But the first bill I would introduce as a Member of the House of Delegates would raise the minimum wage. No Virginian working full time should live in poverty. Depending on how many cosponsors I could persuade to sign on the bill, the increase would be to anywhere from $10 to $15 an hour. I would also seek to increase the hourly wage for tipped workers to at least 50% of whatever the minimum wage is. Tipped workers today receive only $2.13 an hour plus tips. On a slow day, the coffee a tipped worker is serving could cost more than they make in an hour! This tiny hourly wage has not been raised at all since 1991 and not raised significantly since 1981. No one can live in Northern Virginia on that kind of wage, particularly in some jobs where the $2.13 plus tips do not even reach the paltry minimum wage of $7.25 an hour.
3. How would you describe yourself ideologically – “progressive,” “moderate,” “liberal,” or something else? How does your record of votes, endorsements, employment, and other activities reflect your political ideology?
I am proud to call myself a “progressive” and a “liberal.” To me, a progressive (and a liberal) is someone who looks out for those who are most vulnerable, someone who answers the question, “Am I my brother’s keeper?” with an emphatic yes. A progressive recognizes that we are all born helpless and that only with the fervent support of our parents, our extended family, our teachers and mentors, our city, county, Commonwealth, and country that we reach our highest potential. Considering the foundation laid by those who came before us, how can we not then give back to our community and future generations?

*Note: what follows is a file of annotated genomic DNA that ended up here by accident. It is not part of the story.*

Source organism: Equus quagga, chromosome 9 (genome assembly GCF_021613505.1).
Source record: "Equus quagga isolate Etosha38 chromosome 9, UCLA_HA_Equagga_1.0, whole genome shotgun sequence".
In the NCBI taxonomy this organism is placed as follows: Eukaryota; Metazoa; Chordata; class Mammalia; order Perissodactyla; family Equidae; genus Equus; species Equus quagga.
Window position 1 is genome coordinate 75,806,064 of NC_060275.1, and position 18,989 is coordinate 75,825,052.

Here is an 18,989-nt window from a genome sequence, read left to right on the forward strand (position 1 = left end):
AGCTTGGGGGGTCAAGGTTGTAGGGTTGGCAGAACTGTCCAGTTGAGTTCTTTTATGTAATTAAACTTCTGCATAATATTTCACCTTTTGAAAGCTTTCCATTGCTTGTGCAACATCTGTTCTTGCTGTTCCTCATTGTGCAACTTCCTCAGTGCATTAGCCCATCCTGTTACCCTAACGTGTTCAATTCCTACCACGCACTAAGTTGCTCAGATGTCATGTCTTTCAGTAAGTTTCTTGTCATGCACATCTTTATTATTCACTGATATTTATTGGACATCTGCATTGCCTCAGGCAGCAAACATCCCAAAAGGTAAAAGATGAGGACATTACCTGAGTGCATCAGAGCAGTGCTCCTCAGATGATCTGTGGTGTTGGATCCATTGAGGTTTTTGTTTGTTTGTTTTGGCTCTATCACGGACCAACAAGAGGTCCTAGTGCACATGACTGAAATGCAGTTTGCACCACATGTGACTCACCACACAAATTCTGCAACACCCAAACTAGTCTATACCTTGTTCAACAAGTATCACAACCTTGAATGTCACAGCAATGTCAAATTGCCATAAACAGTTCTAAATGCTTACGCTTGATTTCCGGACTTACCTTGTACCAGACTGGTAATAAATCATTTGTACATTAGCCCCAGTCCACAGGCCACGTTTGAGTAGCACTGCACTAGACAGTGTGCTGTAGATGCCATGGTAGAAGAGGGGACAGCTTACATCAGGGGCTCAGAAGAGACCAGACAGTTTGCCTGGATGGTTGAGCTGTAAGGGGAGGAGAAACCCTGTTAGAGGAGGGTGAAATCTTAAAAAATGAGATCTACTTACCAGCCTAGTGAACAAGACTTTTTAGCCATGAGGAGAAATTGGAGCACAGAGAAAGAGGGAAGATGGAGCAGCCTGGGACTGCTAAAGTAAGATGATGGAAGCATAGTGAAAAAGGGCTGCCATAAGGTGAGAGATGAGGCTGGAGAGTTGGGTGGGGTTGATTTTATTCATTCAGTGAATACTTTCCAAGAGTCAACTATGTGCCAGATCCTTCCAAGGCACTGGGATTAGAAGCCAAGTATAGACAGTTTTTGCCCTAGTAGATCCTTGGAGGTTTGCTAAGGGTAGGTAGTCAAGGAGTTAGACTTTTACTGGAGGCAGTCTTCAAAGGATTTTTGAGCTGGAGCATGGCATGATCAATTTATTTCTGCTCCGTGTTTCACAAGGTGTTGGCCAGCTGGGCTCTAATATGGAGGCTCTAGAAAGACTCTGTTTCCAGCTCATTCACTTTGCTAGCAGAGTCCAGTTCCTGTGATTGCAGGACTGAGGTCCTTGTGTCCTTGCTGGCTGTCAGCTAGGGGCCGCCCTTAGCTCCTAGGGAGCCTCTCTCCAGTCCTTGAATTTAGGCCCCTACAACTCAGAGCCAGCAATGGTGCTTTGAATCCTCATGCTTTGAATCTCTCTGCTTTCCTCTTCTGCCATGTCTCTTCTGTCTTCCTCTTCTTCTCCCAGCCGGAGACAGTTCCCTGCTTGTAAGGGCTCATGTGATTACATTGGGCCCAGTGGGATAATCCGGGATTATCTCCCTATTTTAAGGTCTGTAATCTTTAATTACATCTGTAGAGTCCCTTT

4. Who is your favorite and who is your least favorite current Virginia politician and why?
My favorite current Virginia politician is our current Attorney General Mark Herring. Despite being been elected by fewer than a thousand votes, Herring has never hesitated to take strong progressive stances on everything from marriage equality to granting in-state tuition and financial aid for children of undocumented immigrants allowed to legally reside here through President Obama’s Executive Order deferring action for childhood arrivals (DACA).
My least favorite Virginia politician is former Virginia Senator Phil Puckett, who resigned from the Senate in return for a Republican offer to appoint him deputy director of the Virginia Tobacco Commission while his daughter became a state judge. Puckett sacrificed his seat – and Democratic control of the Senate – for his own personal gain and that of his family. Yes, corruption by Governor McDonnell was egregious, and there are plenty of deplorable right-wing ideologues holding Virginia back, but I hold Democrats to higher standards.